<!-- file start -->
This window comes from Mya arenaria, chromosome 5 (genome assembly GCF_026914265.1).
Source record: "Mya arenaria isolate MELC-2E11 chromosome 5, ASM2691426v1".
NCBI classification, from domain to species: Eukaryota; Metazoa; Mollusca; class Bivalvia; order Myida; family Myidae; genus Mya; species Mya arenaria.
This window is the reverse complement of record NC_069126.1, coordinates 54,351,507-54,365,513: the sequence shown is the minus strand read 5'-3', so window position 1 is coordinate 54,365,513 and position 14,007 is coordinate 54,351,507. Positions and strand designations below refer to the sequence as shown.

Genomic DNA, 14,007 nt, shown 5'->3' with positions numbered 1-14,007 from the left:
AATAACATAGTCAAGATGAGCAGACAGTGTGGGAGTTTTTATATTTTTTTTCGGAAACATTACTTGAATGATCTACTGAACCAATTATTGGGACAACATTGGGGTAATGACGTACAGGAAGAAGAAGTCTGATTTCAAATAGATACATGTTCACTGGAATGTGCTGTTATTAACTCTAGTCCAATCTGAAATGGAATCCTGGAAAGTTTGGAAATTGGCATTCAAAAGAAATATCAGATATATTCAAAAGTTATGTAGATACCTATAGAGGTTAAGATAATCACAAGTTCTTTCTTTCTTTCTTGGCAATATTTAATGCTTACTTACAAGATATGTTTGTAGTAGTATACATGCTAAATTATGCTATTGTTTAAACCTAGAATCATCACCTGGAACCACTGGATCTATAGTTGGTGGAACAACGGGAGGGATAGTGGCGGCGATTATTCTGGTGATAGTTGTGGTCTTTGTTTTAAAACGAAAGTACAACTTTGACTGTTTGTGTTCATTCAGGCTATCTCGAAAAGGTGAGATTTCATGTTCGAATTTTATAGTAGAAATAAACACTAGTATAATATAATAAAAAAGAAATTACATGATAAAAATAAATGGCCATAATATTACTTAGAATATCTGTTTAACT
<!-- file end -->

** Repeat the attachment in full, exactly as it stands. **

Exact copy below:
This window comes from Mya arenaria, chromosome 5 (genome assembly GCF_026914265.1).
Source record: "Mya arenaria isolate MELC-2E11 chromosome 5, ASM2691426v1".
NCBI classification, from domain to species: Eukaryota; Metazoa; Mollusca; class Bivalvia; order Myida; family Myidae; genus Mya; species Mya arenaria.
This window is the reverse complement of record NC_069126.1, coordinates 54,351,507-54,365,513: the sequence shown is the minus strand read 5'-3', so window position 1 is coordinate 54,365,513 and position 14,007 is coordinate 54,351,507. Positions and strand designations below refer to the sequence as shown.

Genomic DNA, 14,007 nt, shown 5'->3' with positions numbered 1-14,007 from the left:
AATAACATAGTCAAGATGAGCAGACAGTGTGGGAGTTTTTATATTTTTTTTCGGAAACATTACTTGAATGATCTACTGAACCAATTATTGGGACAACATTGGGGTAATGACGTACAGGAAGAAGAAGTCTGATTTCAAATAGATACATGTTCACTGGAATGTGCTGTTATTAACTCTAGTCCAATCTGAAATGGAATCCTGGAAAGTTTGGAAATTGGCATTCAAAAGAAATATCAGATATATTCAAAAGTTATGTAGATACCTATAGAGGTTAAGATAATCACAAGTTCTTTCTTTCTTTCTTGGCAATATTTAATGCTTACTTACAAGATATGTTTGTAGTAGTATACATGCTAAATTATGCTATTGTTTAAACCTAGAATCATCACCTGGAACCACTGGATCTATAGTTGGTGGAACAACGGGAGGGATAGTGGCGGCGATTATTCTGGTGATAGTTGTGGTCTTTGTTTTAAAACGAAAGTACAACTTTGACTGTTTGTGTTCATTCAGGCTATCTCGAAAAGGTGAGATTTCATGTTCGAATTTTATAGTAGAAATAAACACTAGTATAATATAATAAAAAAGAAATTACATGATAAAAATAAATGGCCATAATATTACTTAGAATATCTGTTTAACT